Nine Inch Nails @ Apollo

4 stars out of 5

By Dave Maass for Manchester Evening News on July 10, 2005

MAYBE Trent Reznor's looking a bit like Dylan Moran these days and maybe a decade after the fact, Hurt sounds more like a power ballad than an industrial dirge... but if you closed your eyes for a moment, it was not hard to imagine it was 1995 again and you were experiencing NIN live for the first time.

The unmistakable vocals of Mr. Reznor - one of the few singers who can express the erotic pleasure of self-torment - are enough to exhume the deepest buried teen angst, but it was the smell that fed the nostalgia.

Oh, bless the eye-watering pungency of B.O. in the fittingly named "Pit".  The sun and summer hadn't prevented anyone from donning the black denim and leather and vinyl, the chains and spikes, meaning the sweat was so thick it dripped from the walls.

And for the first of a two-night run, we were brought back to the good ol' days when a gig wasn't a gig until you were picking some headbanging gorilla's back hair out of your teeth.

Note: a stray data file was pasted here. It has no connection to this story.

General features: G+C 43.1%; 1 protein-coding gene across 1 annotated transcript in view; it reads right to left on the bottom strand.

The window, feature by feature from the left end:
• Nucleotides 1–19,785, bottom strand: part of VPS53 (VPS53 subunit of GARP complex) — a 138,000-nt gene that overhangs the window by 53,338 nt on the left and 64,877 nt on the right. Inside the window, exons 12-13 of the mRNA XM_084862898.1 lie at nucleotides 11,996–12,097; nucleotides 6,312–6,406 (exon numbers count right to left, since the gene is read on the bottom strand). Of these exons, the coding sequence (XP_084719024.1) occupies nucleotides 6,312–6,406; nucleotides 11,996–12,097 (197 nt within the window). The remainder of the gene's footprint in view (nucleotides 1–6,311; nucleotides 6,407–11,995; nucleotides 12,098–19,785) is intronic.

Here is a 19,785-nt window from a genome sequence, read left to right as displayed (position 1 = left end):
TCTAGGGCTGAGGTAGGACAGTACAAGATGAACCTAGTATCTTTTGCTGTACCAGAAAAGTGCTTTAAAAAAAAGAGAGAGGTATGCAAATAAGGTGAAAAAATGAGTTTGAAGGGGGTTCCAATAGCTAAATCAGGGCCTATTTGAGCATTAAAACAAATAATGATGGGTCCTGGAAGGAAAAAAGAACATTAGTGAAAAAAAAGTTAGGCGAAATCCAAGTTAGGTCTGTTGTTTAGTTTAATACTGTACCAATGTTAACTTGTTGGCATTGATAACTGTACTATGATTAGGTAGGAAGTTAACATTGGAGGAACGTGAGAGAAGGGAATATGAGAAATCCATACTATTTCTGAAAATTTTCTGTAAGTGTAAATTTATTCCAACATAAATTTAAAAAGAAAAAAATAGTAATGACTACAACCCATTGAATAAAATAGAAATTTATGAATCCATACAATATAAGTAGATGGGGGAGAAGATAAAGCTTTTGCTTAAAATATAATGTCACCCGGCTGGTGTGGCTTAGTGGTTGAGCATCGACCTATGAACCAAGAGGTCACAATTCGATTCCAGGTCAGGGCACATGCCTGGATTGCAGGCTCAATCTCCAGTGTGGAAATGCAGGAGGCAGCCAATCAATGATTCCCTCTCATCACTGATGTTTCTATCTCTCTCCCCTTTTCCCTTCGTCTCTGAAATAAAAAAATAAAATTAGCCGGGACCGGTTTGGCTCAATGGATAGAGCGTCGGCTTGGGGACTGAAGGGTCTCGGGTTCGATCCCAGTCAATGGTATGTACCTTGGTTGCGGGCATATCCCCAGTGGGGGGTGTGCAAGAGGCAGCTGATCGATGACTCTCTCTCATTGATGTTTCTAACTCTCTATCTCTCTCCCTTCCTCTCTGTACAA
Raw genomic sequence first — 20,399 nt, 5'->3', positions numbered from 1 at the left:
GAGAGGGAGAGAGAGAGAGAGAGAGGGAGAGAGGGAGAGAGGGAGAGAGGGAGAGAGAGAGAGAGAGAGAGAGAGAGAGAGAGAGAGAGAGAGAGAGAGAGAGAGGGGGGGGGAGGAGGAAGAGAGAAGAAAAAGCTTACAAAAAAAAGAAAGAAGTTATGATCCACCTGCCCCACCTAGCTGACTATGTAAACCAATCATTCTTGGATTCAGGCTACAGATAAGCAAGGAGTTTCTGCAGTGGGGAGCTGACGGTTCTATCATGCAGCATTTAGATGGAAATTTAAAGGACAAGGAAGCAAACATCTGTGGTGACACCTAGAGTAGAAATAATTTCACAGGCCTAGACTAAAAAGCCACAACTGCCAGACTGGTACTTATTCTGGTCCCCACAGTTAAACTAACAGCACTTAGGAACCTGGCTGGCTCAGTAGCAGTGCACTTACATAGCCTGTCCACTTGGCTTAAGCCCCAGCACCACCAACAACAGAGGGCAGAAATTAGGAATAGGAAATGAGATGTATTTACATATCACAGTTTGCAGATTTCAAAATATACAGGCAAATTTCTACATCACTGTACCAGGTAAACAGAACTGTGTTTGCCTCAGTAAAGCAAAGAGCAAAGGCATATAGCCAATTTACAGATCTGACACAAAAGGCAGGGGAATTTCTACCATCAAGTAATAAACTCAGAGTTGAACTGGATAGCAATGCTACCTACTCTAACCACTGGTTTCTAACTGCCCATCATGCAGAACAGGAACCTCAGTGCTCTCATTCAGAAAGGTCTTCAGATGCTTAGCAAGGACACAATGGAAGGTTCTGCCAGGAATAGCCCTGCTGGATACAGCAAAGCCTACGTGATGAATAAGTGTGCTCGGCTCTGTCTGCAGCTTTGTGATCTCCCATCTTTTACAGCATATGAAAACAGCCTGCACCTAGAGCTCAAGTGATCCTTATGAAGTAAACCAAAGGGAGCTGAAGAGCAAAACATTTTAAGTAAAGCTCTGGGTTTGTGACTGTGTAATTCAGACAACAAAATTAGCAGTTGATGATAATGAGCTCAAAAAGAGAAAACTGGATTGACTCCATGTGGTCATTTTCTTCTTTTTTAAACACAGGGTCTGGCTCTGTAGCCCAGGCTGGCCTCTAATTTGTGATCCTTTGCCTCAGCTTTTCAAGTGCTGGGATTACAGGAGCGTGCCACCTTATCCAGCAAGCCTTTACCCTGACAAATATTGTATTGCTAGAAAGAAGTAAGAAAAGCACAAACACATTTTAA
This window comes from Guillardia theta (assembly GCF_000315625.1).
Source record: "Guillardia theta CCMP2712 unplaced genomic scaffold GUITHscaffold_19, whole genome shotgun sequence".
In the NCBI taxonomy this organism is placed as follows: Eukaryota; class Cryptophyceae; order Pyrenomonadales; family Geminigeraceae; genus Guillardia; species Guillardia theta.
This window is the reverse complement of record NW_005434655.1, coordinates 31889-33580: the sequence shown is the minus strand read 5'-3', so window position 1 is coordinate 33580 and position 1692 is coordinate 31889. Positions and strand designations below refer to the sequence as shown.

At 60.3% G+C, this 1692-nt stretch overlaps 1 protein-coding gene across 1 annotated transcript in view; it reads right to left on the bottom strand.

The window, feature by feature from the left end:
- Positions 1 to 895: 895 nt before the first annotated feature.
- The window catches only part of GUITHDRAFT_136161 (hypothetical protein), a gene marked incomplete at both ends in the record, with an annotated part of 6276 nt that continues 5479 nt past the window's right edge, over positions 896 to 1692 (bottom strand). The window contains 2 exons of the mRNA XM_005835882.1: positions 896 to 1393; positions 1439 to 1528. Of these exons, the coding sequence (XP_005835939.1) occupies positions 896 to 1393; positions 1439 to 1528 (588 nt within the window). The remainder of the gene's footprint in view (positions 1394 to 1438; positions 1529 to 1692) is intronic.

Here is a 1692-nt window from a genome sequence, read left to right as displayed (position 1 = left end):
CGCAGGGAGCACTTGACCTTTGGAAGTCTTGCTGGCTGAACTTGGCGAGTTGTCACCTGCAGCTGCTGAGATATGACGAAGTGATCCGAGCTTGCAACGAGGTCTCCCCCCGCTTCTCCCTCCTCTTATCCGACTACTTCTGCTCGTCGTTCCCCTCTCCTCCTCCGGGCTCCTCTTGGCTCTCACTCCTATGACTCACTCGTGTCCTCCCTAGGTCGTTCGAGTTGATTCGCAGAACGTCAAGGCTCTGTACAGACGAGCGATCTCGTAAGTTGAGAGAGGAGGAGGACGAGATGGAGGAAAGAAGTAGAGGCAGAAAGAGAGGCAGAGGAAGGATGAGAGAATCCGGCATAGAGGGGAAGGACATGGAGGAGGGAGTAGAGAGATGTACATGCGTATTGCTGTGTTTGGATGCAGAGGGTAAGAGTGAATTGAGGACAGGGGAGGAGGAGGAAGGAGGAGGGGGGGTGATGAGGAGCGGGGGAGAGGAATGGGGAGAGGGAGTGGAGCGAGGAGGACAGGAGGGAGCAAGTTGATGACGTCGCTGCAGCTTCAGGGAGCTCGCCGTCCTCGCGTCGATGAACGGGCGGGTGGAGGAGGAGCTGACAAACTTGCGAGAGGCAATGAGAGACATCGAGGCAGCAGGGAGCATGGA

Perhaps it's only the inflated glamour of my memory, but it seemed the set-up wasn't as astounding or as other-worldly as in the past.

Nevertheless, Reznor has assembled a talented accompaniment - particularly the unnamed guitarist who was more of a Bob Fosse than a Dave Mustaine and a genius light-jockey able to turn the stage into a strobed German underground disco, an abandoned launchpad on a forgotten planet or a studio set for The Matrix.

All the right songs were played - and the encores were satisfyingly predictable - leaving no room for complaint. But when you
opened your eyes long enough to see Trent-Dylan Reznor-Moran in a muscle-man pose you began to have doubts.

When I first heard NIN's Pretty Hate Machine, I felt like I was tasting forbidden fruit. Dark and deviant, unlike anything heard before, diving deeper into the darkness of my teenage mind than the hostility of Pantera hardcrore and the escapist Dungeons-and-Dragons-ness of Metallica and Megadeth. NIN celebrated the perverted thoughts of an adolescent.

But now, in retrospect, listening again, with eyes open, all metal blends together. Suddenly, with the back up singers and crowd shouting (not singing) along to the most rudimentary choruses, it doesn't seem necessarily any deeper or darker or original than Iron Maiden and Motley Crue.

Times change, but the stink stays the same. It's only our noses that change.

Nine Inch Nails play the Apollo again tonight (July 11). Tickets are sold out.

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